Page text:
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Peter Pan is an explicit rejection of heterosexuality. If the play equates growing up with becoming heterosexual, then Peter’s not wanting to grow up is precisely about not wanting to be(come) heterosexual.—Stacy Wolf, “Never Gonna Be a Man

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On stage and screen, the perennial boy-child Peter Pan has historically been played by a woman, beginning with the original 1904 production starring Dion Boucicault and most recently by Allison Williams in NBC’s Peter Pan Live! But it’s Mary Martin’s iconic 1954 performance in the live NBC TV broadcasts that are etched indelibly in the collective memory of many.

As Shannon Keating writes in a recent Atlantic column, “For many queer women and gender non-conforming people sprawled in front of their TV sets when they were still children, watching women like Mary Martin play Peter Pan provided visual affirmation that a genderbent lifestyle was within their realm of possibility.”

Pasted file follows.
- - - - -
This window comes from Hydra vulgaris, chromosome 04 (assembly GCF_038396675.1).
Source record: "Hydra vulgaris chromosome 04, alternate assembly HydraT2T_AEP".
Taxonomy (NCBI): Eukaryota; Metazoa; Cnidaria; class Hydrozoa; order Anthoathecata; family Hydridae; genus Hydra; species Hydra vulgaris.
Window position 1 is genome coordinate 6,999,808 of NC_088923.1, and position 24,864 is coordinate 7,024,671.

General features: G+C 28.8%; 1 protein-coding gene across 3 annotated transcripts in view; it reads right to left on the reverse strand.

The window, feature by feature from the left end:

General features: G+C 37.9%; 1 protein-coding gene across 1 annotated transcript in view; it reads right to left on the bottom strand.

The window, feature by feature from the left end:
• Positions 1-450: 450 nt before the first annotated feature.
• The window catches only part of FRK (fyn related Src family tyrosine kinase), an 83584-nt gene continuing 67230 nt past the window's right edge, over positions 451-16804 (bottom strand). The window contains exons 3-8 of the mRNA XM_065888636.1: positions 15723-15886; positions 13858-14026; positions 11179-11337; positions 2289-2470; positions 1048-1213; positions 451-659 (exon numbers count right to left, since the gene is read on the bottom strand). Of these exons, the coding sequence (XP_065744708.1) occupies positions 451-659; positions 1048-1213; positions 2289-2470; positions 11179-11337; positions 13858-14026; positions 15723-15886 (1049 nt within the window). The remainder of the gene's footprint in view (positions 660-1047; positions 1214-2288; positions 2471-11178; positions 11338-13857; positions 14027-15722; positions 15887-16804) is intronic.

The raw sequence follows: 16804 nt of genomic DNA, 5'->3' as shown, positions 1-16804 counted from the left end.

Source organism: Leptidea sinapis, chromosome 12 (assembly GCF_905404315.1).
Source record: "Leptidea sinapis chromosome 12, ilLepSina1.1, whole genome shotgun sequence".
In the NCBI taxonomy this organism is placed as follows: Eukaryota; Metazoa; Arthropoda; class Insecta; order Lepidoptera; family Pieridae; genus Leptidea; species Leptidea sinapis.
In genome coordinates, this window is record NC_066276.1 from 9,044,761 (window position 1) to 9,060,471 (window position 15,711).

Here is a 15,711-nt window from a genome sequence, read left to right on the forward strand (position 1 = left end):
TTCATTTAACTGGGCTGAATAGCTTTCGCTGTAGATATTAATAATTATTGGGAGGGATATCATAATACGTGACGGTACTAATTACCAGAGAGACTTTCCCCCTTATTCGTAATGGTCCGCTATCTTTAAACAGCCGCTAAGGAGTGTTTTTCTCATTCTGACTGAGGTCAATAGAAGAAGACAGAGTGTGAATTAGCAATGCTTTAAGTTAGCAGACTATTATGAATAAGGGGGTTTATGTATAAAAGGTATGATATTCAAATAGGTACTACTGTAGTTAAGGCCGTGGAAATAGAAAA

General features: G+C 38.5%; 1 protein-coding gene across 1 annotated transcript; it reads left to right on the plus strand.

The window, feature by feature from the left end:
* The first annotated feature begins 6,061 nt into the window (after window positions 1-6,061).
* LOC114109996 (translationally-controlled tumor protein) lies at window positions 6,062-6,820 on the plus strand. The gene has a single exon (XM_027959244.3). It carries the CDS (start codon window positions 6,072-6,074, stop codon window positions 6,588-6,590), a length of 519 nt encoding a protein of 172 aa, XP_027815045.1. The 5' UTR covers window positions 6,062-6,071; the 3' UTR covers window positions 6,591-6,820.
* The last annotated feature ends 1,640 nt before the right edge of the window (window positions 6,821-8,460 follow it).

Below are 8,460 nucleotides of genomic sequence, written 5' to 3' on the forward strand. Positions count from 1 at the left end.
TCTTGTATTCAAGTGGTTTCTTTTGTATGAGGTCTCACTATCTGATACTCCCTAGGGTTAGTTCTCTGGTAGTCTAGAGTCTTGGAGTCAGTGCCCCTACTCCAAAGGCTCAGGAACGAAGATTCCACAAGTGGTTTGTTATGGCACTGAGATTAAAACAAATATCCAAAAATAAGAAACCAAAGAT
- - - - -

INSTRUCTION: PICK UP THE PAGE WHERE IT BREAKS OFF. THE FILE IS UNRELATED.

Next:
In the 1997 essay, “Never Gonna Be a Man/ Catch Me If You Can/ I Won’t Grow Up”: A Lesbian Account of Mary Martin as Peter Pan“, theater arts professor Stacy Wolf  considers the musical Peter Pan, and specifically Martin’s performance, from a queer perspective, “…to reconcile desire and/in representation by reading the body and voice of one of Broadway’s biggest musical stars who played the boy who wouldn’t grow up, as a lesbian.”

Never Never Land, according to Wolf, is inhabited by three homosocial communities: the Lost Boys, the Indians, and the Pirates. Race also plays a role in the drama: “The privilege and mobility of white womanhood ensures that whatever anxiety her short haircut and athletic antics may have evoked in some mid-century critics, Martin can still act like ‘an eight-year-old hurling himself over and over in the best mud he can find’ and culturally stay clean.”


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Theatre Journal , Vol. 49, No. 4, Historicizing Bodies (Dec., 1997), pp. 493-509
The Johns Hopkins University Press